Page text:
One Year After Nike Stopped Selling on Amazon

In November 2019, Nike stopped selling its goods wholesale to Amazon. It didn’t need Amazon at the time, and it needs them even less today - accelerated by the COVID-19 outbreak, direct e-commerce jumped to 30% of Nike’s sales, a mark it had previously expected to hit only in 2023.

Amazon, on the other hand, does need Nike. After the split, the possible scenarios were that Amazon would find a different way to source Nike goods wholesale, the third-party marketplace would source the full catalog, or that Nike would reverse its decision. None happened. Shoppers instead bought other brands.

According to Marketplace Pulse analysis of best-selling products in relevant categories, Nike products mostly lost their position. For example, in the Men’s Running Shoes category, Nike was one of the best-sellers for years. Amazon sold out by the end of 2019, and since then, the best selling Nike product has been averaging #15 place.

Best Nike Product Rank in Men's Running Shoes Category

“As part of Nike’s focus on elevating consumer experiences through more direct, personal relationships, we have made the decision to complete our current pilot with Amazon Retail,” said the company last year. Nike only agreed to the pilot in 2017 in exchange for Amazon policing counterfeit and third-party sales.

“For years, Nike had refused to sell directly to Amazon, fearing it would undermine its brand. Nike executives were unhappy with how unauthorized sellers continued to be widely available on Amazon,” wrote Khadeeja Safdar at the Wall Street Journal. The pilot didn’t work - “Nike officials were disappointed the deal with Amazon didn’t eliminate counterfeits and give the brand more control over gray-market goods.” Nike thus never brought its full catalog to Amazon.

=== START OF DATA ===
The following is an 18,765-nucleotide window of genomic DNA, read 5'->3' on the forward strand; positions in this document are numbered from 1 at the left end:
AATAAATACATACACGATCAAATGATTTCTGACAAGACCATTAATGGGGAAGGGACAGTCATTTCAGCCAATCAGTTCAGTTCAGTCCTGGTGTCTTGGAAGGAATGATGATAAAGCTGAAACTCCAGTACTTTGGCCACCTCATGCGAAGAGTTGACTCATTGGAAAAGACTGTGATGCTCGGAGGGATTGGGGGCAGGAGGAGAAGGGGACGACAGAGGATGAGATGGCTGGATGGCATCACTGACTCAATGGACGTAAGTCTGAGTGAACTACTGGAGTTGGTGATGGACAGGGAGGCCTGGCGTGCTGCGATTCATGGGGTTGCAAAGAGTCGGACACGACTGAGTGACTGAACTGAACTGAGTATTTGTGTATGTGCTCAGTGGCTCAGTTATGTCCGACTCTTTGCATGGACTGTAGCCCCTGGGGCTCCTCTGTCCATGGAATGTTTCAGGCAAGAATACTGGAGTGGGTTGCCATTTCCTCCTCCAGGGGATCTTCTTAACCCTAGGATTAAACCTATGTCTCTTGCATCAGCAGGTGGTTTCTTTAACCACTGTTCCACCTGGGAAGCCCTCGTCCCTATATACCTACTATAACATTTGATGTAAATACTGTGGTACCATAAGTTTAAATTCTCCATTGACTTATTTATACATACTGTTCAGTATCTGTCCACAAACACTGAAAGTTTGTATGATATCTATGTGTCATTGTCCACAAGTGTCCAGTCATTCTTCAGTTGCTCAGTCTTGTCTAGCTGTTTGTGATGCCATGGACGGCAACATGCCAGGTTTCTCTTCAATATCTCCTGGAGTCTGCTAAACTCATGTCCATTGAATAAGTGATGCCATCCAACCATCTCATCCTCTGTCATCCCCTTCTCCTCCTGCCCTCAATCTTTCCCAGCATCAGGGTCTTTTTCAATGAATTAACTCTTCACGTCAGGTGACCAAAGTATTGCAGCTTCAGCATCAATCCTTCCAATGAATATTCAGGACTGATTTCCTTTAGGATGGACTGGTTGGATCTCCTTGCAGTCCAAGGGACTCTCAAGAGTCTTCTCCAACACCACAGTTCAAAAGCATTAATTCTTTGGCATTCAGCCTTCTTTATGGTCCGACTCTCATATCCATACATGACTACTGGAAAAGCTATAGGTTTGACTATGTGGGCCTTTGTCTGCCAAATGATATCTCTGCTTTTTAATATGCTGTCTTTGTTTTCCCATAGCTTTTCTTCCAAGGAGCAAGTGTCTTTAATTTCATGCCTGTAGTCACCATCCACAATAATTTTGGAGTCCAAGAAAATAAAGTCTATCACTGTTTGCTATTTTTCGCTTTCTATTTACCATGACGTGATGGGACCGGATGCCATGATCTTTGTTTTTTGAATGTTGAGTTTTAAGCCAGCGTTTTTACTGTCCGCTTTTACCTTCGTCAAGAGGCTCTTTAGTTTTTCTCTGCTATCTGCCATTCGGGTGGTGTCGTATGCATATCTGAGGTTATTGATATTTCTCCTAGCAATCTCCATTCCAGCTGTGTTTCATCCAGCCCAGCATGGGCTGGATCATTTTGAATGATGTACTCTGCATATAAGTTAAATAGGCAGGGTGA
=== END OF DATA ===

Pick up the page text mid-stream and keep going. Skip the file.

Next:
Shoppers didn’t stop looking for Nike on Amazon - searches for its products have remained in the top 1,000 most-searched terms. The third-party marketplace continues to provide some, though limited, selection. “Nike shoes for men,” one of the brand’s most searched terms, most often lead to shoppers buying the Nike Men’s Revolution 5 Running Shoe. It costs more on Amazon than elsewhere and has a subpar product page compared to category-leading products.

Nike is likely okay with being presented poorly on Amazon. That makes shoppers go to Nike.com or download its app instead. The strategy is working because Nike is averaging 100 million visits to its website and is one of the top 10 most-downloaded shopping apps. As a result, Nike’s online sales were up 83% in the second quarter, adding $900 million to its total sales. “The accelerated consumer shift toward digital is here to stay,” said John Donahoe, CEO at Nike, discussing the quarter’s results.

Nike’s departure from Amazon sent waves through the brands’ ecosystem. However, Nike is an exception. Meaning, Nike looks for channels that can create new growth. For it, Amazon could sell - Nike would argue poorly - to its existing audience. That audience is increasingly taking the extra steps to transact directly with Nike. It doesn’t need to accept the tradeoffs of selling on Amazon at the expense of maximizing revenue.

Nike realized that it doesn’t need to fix its issues with Amazon. It could instead build a channel without those issues. Nike is focusing on what it can control and ignoring what it can’t.

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Juozas "Joe" Kaziukėnas

Founder of Marketplace Pulse, Joe wears multiple hats in the management of Marketplace Pulse, including writing most of the articles. Based in New York City. Advisor to other startups and entrepreneurs. Occasional speaker at conferences.

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